Stony Wold Motel on Route 66 in Kingman, Arizona. Photo Mike Ward collection

“The Stony Wold Motel, Kingman, Arizona is constrcuted entirely of black malapai stone, a volcanic stone found abundantly in colorful Arizona. Thoroughly fire proof. Interiors are luxuriously furnished in Monterey furniture with an emphasis on comfortable beds. Bathrooms are completely tiled. Every detail is designed for the comfort and convenience of the traveler. Approved by the American Automobile Association.”

In A Guide Book to Highway 66 published by Jack Rittenhouse in 1946 the Stony Wold was one of sixteen motels and two hotels listed as lodging options. Attesting to the role that Route 66 played in the local economy, Kingman had a population of 2,000 people that year.

The Era of Renaissance

Today both hotels noted by Rittenhouse still stand along Route 66. But the Brunswick and Beale no longer rent rooms. Shuttered for decades and poorly maintined, the once stately Beale faces an uncertain future. The Brunswick has been given a new lease on life and is currently being renovated.

The survival rate of authentic pre interstate highway era motels and auto courts is quite low. The World Monuments Fund noted that these are some of the most endangered properties on Route 66. Surprisingly three of the motels referenced by Rittenhouse still stand. Two of them still rent rooms. In addition there is a motel from 1929 and 1951, now apartments, in Kingman, and two motels from the mid to late 1950s.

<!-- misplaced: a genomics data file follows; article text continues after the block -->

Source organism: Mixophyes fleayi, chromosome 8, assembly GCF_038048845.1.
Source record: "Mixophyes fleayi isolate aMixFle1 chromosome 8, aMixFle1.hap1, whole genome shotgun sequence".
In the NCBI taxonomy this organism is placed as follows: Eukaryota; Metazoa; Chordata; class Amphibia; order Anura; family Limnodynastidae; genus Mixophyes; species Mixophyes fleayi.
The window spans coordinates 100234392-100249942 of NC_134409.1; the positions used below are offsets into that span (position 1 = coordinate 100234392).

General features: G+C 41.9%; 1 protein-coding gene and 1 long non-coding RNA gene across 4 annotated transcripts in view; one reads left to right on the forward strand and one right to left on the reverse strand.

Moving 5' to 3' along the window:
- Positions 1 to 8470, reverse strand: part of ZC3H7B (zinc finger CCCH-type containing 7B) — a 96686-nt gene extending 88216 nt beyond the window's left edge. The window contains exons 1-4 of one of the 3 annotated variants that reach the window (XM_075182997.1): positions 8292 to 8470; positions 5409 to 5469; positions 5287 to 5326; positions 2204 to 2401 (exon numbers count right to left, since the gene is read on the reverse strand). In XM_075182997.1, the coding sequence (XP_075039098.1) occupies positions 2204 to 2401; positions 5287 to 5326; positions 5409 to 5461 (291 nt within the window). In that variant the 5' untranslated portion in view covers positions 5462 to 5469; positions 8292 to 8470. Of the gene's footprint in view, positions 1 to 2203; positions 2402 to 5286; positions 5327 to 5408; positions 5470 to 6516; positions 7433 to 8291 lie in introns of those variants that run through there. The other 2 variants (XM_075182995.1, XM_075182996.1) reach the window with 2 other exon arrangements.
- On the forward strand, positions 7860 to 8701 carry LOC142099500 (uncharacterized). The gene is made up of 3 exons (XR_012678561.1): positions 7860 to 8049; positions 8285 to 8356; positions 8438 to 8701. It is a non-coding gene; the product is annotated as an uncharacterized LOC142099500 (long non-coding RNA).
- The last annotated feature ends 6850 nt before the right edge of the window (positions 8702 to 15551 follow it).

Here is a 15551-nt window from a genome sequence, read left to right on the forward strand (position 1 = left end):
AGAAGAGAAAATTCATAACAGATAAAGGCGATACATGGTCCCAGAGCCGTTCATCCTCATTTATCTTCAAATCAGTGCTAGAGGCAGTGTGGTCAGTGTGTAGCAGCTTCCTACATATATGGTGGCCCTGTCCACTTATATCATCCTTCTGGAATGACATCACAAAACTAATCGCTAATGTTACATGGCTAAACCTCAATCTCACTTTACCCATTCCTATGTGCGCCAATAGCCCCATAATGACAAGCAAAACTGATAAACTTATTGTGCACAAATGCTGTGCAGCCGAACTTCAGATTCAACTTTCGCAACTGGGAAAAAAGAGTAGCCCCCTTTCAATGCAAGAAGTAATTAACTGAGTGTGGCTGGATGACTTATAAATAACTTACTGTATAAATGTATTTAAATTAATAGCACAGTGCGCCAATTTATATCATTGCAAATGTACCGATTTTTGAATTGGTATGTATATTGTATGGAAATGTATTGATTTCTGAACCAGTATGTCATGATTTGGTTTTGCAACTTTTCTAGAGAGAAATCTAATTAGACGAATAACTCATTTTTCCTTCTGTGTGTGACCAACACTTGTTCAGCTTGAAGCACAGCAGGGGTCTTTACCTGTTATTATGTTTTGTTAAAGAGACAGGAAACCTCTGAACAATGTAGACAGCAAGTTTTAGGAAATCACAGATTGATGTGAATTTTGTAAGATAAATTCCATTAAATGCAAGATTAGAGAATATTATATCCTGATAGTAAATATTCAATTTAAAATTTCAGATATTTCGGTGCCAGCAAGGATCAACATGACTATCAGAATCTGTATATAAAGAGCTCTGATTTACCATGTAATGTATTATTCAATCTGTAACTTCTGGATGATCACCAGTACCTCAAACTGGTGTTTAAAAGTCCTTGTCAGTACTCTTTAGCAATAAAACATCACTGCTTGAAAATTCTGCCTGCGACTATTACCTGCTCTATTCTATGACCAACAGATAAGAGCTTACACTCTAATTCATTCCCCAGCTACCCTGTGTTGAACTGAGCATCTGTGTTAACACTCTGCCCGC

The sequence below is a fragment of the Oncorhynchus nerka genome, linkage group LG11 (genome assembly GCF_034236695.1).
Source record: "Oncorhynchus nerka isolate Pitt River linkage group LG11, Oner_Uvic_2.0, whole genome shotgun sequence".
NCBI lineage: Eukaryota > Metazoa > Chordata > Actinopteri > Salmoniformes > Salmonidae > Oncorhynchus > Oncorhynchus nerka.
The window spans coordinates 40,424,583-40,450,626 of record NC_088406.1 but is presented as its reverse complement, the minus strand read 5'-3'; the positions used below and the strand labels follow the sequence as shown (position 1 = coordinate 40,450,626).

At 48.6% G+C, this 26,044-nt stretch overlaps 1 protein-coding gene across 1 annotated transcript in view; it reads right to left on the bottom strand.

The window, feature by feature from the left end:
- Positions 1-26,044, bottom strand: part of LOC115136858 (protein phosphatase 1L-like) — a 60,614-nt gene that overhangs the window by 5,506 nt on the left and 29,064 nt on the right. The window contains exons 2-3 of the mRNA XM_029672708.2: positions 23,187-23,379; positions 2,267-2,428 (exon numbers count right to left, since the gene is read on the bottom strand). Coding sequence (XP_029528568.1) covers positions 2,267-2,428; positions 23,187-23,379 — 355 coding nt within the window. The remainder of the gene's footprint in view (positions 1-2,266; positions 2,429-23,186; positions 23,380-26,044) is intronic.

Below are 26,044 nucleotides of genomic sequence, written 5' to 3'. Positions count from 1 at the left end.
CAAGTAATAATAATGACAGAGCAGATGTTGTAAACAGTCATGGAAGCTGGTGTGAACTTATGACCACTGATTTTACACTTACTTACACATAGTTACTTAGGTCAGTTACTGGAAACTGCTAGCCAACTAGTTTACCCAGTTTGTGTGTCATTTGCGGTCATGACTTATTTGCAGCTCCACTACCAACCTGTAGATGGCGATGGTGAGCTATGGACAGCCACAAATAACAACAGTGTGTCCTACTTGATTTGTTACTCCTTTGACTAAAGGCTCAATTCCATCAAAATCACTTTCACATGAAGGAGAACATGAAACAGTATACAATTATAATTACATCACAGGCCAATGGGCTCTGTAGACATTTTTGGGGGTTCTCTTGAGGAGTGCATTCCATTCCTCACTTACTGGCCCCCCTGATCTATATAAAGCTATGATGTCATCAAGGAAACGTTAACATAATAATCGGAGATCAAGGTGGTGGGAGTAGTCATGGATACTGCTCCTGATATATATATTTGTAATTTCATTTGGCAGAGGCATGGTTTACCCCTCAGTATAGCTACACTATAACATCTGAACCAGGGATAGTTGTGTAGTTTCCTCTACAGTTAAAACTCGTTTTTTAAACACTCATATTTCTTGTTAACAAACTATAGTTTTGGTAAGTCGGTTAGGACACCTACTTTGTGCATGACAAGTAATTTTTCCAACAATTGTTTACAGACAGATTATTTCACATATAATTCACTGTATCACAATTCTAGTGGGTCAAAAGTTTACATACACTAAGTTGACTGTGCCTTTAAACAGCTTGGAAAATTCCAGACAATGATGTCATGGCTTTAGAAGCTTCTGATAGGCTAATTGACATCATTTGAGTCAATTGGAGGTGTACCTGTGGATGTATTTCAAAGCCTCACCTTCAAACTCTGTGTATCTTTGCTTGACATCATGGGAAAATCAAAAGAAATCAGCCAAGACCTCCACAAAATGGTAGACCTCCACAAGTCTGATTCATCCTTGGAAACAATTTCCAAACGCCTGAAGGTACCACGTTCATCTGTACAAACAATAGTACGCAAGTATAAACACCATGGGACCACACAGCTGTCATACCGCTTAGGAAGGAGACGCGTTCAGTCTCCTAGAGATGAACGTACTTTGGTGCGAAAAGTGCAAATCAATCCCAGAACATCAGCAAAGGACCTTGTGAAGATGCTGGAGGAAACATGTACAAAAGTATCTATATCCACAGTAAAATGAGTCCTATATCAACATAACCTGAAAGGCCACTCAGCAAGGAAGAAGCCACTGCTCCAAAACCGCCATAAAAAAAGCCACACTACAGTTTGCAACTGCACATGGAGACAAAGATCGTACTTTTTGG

Unfortunately the uniquely styled Stony Wold is not counted among the survivors. But is not forgotten. It survives in sepia toned post cards. And it lives on as fond memories with people like Jane Marie Hout whose father built the Stony Wold and other businesses in Kingman.

Sharing America’s Story

At Jim Hinckley’s America we tell people where to go. And we share America’s story. On the June 4th episode of Coffee With Jim our guest was Jane Marie Hout who talked about the Stony Wold Motel, her father’s epic trip to Arizona from New York during the Great Depression, and his many contributions to the development of Kingman.

The podcast was marred a bit by techinical difficulties in the opening minutes. But the free range conversation soon had my full attention, and that of the audience. It was a glimpse into life lived during mid century America. And it provided much needed detail for my ongoing work with Kingman Main Street that is developing a narrated historic disrict walking tour.

Scheduled for an upcoming episode of Coffee With Jim, is a conversation with Ron Clements, auhtor of A Sports Fan’s Guide to Route 66. Talk about the book alone should make for aninteresting half hour. But Ron’s story doesn’t stop there. He and his wife have lived the RV life for more than four years. They have traveled to all forty eight states, and Alaska.

In our quest to find interesting guests for the podcast, we meet some truly interesting and inspirational people. And as it turns out, we also inspire road trips and encourage people to look at this amazing country just a bit differently. Welcome to Jim Hinckley’s America.




If you enjoy Jim Hinckley\'s America, take a second to support jimhinckleysamerica on Patreon!
Become a patron at Patreon!